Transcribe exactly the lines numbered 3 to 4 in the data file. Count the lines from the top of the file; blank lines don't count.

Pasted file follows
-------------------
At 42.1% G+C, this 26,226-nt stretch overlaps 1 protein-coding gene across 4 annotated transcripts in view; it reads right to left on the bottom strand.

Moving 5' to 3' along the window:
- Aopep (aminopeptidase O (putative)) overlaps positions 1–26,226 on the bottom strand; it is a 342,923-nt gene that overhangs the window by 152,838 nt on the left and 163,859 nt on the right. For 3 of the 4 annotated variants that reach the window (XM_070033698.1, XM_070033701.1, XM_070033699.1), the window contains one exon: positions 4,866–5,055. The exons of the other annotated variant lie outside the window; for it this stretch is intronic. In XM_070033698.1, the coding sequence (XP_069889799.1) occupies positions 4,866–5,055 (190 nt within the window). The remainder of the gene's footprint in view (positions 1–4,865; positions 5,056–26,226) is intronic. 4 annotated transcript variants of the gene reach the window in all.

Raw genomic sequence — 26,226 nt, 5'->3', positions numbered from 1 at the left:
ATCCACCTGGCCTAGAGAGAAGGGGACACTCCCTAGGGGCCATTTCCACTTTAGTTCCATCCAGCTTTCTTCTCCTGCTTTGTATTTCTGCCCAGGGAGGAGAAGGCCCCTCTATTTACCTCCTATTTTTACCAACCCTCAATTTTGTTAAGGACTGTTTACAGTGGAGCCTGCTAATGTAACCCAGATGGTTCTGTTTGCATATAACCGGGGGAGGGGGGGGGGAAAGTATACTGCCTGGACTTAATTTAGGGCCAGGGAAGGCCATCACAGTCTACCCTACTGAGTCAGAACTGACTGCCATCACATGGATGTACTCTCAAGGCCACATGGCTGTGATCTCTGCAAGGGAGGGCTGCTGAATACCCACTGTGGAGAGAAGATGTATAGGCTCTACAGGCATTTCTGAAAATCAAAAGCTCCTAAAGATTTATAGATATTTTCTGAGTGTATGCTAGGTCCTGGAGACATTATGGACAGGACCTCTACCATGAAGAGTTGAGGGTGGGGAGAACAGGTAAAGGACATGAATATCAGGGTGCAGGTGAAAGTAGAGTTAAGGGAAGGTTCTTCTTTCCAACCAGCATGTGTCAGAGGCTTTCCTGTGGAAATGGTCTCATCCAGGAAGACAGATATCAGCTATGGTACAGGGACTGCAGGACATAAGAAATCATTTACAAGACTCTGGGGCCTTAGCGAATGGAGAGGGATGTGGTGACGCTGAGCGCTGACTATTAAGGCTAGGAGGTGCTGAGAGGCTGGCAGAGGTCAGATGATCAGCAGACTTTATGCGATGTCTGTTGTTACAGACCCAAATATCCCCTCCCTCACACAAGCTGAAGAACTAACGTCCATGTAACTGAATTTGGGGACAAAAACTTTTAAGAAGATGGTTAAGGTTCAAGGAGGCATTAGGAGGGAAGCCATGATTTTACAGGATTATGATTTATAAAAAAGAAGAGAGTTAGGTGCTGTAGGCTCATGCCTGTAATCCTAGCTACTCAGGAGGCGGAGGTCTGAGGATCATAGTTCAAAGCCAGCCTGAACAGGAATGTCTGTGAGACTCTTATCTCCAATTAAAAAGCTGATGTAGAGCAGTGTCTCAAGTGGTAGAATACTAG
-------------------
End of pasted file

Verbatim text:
- Aopep (aminopeptidase O (putative)) overlaps positions 1–26,226 on the bottom strand; it is a 342,923-nt gene that overhangs the window by 152,838 nt on the left and 163,859 nt on the right. For 3 of the 4 annotated variants that reach the window (XM_070033698.1, XM_070033701.1, XM_070033699.1), the window contains one exon: positions 4,866–5,055. The exons of the other annotated variant lie outside the window; for it this stretch is intronic. In XM_070033698.1, the coding sequence (XP_069889799.1) occupies positions 4,866–5,055 (190 nt within the window). The remainder of the gene's footprint in view (positions 1–4,865; positions 5,056–26,226) is intronic. 4 annotated transcript variants of the gene reach the window in all.

Raw genomic sequence — 26,226 nt, 5'->3', positions numbered from 1 at the left: